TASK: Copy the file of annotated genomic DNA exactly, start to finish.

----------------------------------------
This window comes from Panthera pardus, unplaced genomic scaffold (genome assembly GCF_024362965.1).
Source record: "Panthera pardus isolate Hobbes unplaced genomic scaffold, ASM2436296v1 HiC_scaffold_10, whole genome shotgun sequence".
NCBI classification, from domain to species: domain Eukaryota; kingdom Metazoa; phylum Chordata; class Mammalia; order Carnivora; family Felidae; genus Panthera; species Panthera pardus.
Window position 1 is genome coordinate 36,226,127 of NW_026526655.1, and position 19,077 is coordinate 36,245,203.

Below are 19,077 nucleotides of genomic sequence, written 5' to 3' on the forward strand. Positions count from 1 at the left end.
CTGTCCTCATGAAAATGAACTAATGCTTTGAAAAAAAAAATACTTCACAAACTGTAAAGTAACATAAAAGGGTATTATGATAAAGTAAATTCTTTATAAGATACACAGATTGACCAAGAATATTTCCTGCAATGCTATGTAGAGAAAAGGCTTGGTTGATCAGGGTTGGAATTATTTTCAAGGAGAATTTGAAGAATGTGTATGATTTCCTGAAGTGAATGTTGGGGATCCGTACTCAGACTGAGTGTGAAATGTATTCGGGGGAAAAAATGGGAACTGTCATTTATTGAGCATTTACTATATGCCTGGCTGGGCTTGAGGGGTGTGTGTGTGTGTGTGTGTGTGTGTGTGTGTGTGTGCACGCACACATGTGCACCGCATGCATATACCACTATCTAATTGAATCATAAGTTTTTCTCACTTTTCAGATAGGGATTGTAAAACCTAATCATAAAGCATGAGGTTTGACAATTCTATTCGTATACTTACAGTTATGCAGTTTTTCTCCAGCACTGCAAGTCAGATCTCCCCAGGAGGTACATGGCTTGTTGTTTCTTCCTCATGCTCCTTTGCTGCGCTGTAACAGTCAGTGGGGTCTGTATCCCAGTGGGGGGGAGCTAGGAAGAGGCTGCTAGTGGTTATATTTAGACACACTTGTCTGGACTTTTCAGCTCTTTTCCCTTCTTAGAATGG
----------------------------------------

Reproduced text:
This window comes from Panthera pardus, unplaced genomic scaffold (genome assembly GCF_024362965.1).
Source record: "Panthera pardus isolate Hobbes unplaced genomic scaffold, ASM2436296v1 HiC_scaffold_10, whole genome shotgun sequence".
NCBI classification, from domain to species: domain Eukaryota; kingdom Metazoa; phylum Chordata; class Mammalia; order Carnivora; family Felidae; genus Panthera; species Panthera pardus.
Window position 1 is genome coordinate 36,226,127 of NW_026526655.1, and position 19,077 is coordinate 36,245,203.

Below are 19,077 nucleotides of genomic sequence, written 5' to 3' on the forward strand. Positions count from 1 at the left end.
CTGTCCTCATGAAAATGAACTAATGCTTTGAAAAAAAAAATACTTCACAAACTGTAAAGTAACATAAAAGGGTATTATGATAAAGTAAATTCTTTATAAGATACACAGATTGACCAAGAATATTTCCTGCAATGCTATGTAGAGAAAAGGCTTGGTTGATCAGGGTTGGAATTATTTTCAAGGAGAATTTGAAGAATGTGTATGATTTCCTGAAGTGAATGTTGGGGATCCGTACTCAGACTGAGTGTGAAATGTATTCGGGGGAAAAAATGGGAACTGTCATTTATTGAGCATTTACTATATGCCTGGCTGGGCTTGAGGGGTGTGTGTGTGTGTGTGTGTGTGTGTGTGTGTGTGTGCACGCACACATGTGCACCGCATGCATATACCACTATCTAATTGAATCATAAGTTTTTCTCACTTTTCAGATAGGGATTGTAAAACCTAATCATAAAGCATGAGGTTTGACAATTCTATTCGTATACTTACAGTTATGCAGTTTTTCTCCAGCACTGCAAGTCAGATCTCCCCAGGAGGTACATGGCTTGTTGTTTCTTCCTCATGCTCCTTTGCTGCGCTGTAACAGTCAGTGGGGTCTGTATCCCAGTGGGGGGGAGCTAGGAAGAGGCTGCTAGTGGTTATATTTAGACACACTTGTCTGGACTTTTCAGCTCTTTTCCCTTCTTAGAATGG